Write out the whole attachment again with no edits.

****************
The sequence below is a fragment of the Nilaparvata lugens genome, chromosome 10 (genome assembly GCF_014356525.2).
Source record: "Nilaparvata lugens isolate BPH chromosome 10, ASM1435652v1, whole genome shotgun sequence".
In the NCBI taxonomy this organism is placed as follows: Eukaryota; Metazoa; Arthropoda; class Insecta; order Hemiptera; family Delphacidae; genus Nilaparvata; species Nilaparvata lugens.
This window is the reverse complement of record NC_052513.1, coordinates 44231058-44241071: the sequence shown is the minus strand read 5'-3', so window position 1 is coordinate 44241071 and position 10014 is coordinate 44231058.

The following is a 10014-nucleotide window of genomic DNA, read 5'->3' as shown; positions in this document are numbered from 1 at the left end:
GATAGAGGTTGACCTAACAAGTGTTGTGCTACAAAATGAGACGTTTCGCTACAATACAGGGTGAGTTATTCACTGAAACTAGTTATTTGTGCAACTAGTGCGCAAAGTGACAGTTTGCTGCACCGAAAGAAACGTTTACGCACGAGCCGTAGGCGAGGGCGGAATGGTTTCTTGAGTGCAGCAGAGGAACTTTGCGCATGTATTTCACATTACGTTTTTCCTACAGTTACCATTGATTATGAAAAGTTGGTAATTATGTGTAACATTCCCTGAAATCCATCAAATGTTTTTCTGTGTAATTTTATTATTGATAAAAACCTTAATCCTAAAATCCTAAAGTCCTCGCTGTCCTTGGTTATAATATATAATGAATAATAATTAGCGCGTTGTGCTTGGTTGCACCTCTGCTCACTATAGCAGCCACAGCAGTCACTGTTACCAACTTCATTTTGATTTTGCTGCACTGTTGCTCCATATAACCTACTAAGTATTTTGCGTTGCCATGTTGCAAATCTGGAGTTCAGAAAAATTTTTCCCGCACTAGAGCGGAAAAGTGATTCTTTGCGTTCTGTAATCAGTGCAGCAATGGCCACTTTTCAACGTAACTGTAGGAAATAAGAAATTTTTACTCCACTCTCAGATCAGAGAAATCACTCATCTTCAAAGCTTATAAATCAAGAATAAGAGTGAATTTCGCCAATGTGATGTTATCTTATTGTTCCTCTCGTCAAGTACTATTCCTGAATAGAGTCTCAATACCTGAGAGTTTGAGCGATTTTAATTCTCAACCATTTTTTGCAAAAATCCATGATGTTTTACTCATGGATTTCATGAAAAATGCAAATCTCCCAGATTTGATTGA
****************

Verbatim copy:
The sequence below is a fragment of the Nilaparvata lugens genome, chromosome 10 (genome assembly GCF_014356525.2).
Source record: "Nilaparvata lugens isolate BPH chromosome 10, ASM1435652v1, whole genome shotgun sequence".
In the NCBI taxonomy this organism is placed as follows: Eukaryota; Metazoa; Arthropoda; class Insecta; order Hemiptera; family Delphacidae; genus Nilaparvata; species Nilaparvata lugens.
This window is the reverse complement of record NC_052513.1, coordinates 44231058-44241071: the sequence shown is the minus strand read 5'-3', so window position 1 is coordinate 44241071 and position 10014 is coordinate 44231058.

The following is a 10014-nucleotide window of genomic DNA, read 5'->3' as shown; positions in this document are numbered from 1 at the left end:
GATAGAGGTTGACCTAACAAGTGTTGTGCTACAAAATGAGACGTTTCGCTACAATACAGGGTGAGTTATTCACTGAAACTAGTTATTTGTGCAACTAGTGCGCAAAGTGACAGTTTGCTGCACCGAAAGAAACGTTTACGCACGAGCCGTAGGCGAGGGCGGAATGGTTTCTTGAGTGCAGCAGAGGAACTTTGCGCATGTATTTCACATTACGTTTTTCCTACAGTTACCATTGATTATGAAAAGTTGGTAATTATGTGTAACATTCCCTGAAATCCATCAAATGTTTTTCTGTGTAATTTTATTATTGATAAAAACCTTAATCCTAAAATCCTAAAGTCCTCGCTGTCCTTGGTTATAATATATAATGAATAATAATTAGCGCGTTGTGCTTGGTTGCACCTCTGCTCACTATAGCAGCCACAGCAGTCACTGTTACCAACTTCATTTTGATTTTGCTGCACTGTTGCTCCATATAACCTACTAAGTATTTTGCGTTGCCATGTTGCAAATCTGGAGTTCAGAAAAATTTTTCCCGCACTAGAGCGGAAAAGTGATTCTTTGCGTTCTGTAATCAGTGCAGCAATGGCCACTTTTCAACGTAACTGTAGGAAATAAGAAATTTTTACTCCACTCTCAGATCAGAGAAATCACTCATCTTCAAAGCTTATAAATCAAGAATAAGAGTGAATTTCGCCAATGTGATGTTATCTTATTGTTCCTCTCGTCAAGTACTATTCCTGAATAGAGTCTCAATACCTGAGAGTTTGAGCGATTTTAATTCTCAACCATTTTTTGCAAAAATCCATGATGTTTTACTCATGGATTTCATGAAAAATGCAAATCTCCCAGATTTGATTGA